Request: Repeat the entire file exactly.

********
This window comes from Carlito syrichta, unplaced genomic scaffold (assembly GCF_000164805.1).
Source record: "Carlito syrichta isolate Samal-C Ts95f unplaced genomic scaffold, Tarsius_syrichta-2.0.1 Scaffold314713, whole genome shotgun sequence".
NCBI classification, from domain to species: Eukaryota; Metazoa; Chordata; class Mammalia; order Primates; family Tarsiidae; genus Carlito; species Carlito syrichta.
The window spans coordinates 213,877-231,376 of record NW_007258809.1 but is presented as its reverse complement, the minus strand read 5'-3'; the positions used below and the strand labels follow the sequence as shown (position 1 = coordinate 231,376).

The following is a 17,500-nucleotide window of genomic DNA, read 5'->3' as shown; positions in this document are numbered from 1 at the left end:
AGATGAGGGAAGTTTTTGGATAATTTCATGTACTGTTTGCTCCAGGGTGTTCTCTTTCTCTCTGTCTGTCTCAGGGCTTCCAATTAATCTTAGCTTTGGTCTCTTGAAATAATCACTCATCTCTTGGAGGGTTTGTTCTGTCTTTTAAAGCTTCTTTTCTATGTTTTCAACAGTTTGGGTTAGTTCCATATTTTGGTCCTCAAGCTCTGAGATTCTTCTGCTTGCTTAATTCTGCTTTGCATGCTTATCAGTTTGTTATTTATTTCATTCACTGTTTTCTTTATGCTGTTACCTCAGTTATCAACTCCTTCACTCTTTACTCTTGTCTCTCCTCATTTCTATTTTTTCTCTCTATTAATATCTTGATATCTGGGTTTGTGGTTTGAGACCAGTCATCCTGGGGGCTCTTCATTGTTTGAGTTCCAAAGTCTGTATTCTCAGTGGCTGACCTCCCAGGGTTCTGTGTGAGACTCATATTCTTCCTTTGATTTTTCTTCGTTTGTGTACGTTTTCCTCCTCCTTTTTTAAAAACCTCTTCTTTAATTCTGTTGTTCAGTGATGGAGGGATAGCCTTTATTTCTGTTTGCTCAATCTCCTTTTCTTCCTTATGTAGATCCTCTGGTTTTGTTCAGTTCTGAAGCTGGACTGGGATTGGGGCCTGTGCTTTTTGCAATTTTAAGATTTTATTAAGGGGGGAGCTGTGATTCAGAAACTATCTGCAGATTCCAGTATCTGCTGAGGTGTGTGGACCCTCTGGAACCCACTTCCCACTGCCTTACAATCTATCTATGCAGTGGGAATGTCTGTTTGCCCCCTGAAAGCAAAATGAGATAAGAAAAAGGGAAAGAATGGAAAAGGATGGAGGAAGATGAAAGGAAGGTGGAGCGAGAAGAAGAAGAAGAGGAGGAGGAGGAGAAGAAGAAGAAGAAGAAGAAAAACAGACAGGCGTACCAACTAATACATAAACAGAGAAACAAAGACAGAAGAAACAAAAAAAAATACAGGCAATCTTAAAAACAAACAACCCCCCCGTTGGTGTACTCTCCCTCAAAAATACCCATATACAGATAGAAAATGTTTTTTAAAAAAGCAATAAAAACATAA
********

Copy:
This window comes from Carlito syrichta, unplaced genomic scaffold (assembly GCF_000164805.1).
Source record: "Carlito syrichta isolate Samal-C Ts95f unplaced genomic scaffold, Tarsius_syrichta-2.0.1 Scaffold314713, whole genome shotgun sequence".
NCBI classification, from domain to species: Eukaryota; Metazoa; Chordata; class Mammalia; order Primates; family Tarsiidae; genus Carlito; species Carlito syrichta.
The window spans coordinates 213,877-231,376 of record NW_007258809.1 but is presented as its reverse complement, the minus strand read 5'-3'; the positions used below and the strand labels follow the sequence as shown (position 1 = coordinate 231,376).

The following is a 17,500-nucleotide window of genomic DNA, read 5'->3' as shown; positions in this document are numbered from 1 at the left end:
AGATGAGGGAAGTTTTTGGATAATTTCATGTACTGTTTGCTCCAGGGTGTTCTCTTTCTCTCTGTCTGTCTCAGGGCTTCCAATTAATCTTAGCTTTGGTCTCTTGAAATAATCACTCATCTCTTGGAGGGTTTGTTCTGTCTTTTAAAGCTTCTTTTCTATGTTTTCAACAGTTTGGGTTAGTTCCATATTTTGGTCCTCAAGCTCTGAGATTCTTCTGCTTGCTTAATTCTGCTTTGCATGCTTATCAGTTTGTTATTTATTTCATTCACTGTTTTCTTTATGCTGTTACCTCAGTTATCAACTCCTTCACTCTTTACTCTTGTCTCTCCTCATTTCTATTTTTTCTCTCTATTAATATCTTGATATCTGGGTTTGTGGTTTGAGACCAGTCATCCTGGGGGCTCTTCATTGTTTGAGTTCCAAAGTCTGTATTCTCAGTGGCTGACCTCCCAGGGTTCTGTGTGAGACTCATATTCTTCCTTTGATTTTTCTTCGTTTGTGTACGTTTTCCTCCTCCTTTTTTAAAAACCTCTTCTTTAATTCTGTTGTTCAGTGATGGAGGGATAGCCTTTATTTCTGTTTGCTCAATCTCCTTTTCTTCCTTATGTAGATCCTCTGGTTTTGTTCAGTTCTGAAGCTGGACTGGGATTGGGGCCTGTGCTTTTTGCAATTTTAAGATTTTATTAAGGGGGGAGCTGTGATTCAGAAACTATCTGCAGATTCCAGTATCTGCTGAGGTGTGTGGACCCTCTGGAACCCACTTCCCACTGCCTTACAATCTATCTATGCAGTGGGAATGTCTGTTTGCCCCCTGAAAGCAAAATGAGATAAGAAAAAGGGAAAGAATGGAAAAGGATGGAGGAAGATGAAAGGAAGGTGGAGCGAGAAGAAGAAGAAGAGGAGGAGGAGGAGAAGAAGAAGAAGAAGAAGAAAAACAGACAGGCGTACCAACTAATACATAAACAGAGAAACAAAGACAGAAGAAACAAAAAAAAATACAGGCAATCTTAAAAACAAACAACCCCCCCGTTGGTGTACTCTCCCTCAAAAATACCCATATACAGATAGAAAATGTTTTTTAAAAAAGCAATAAAAACATAA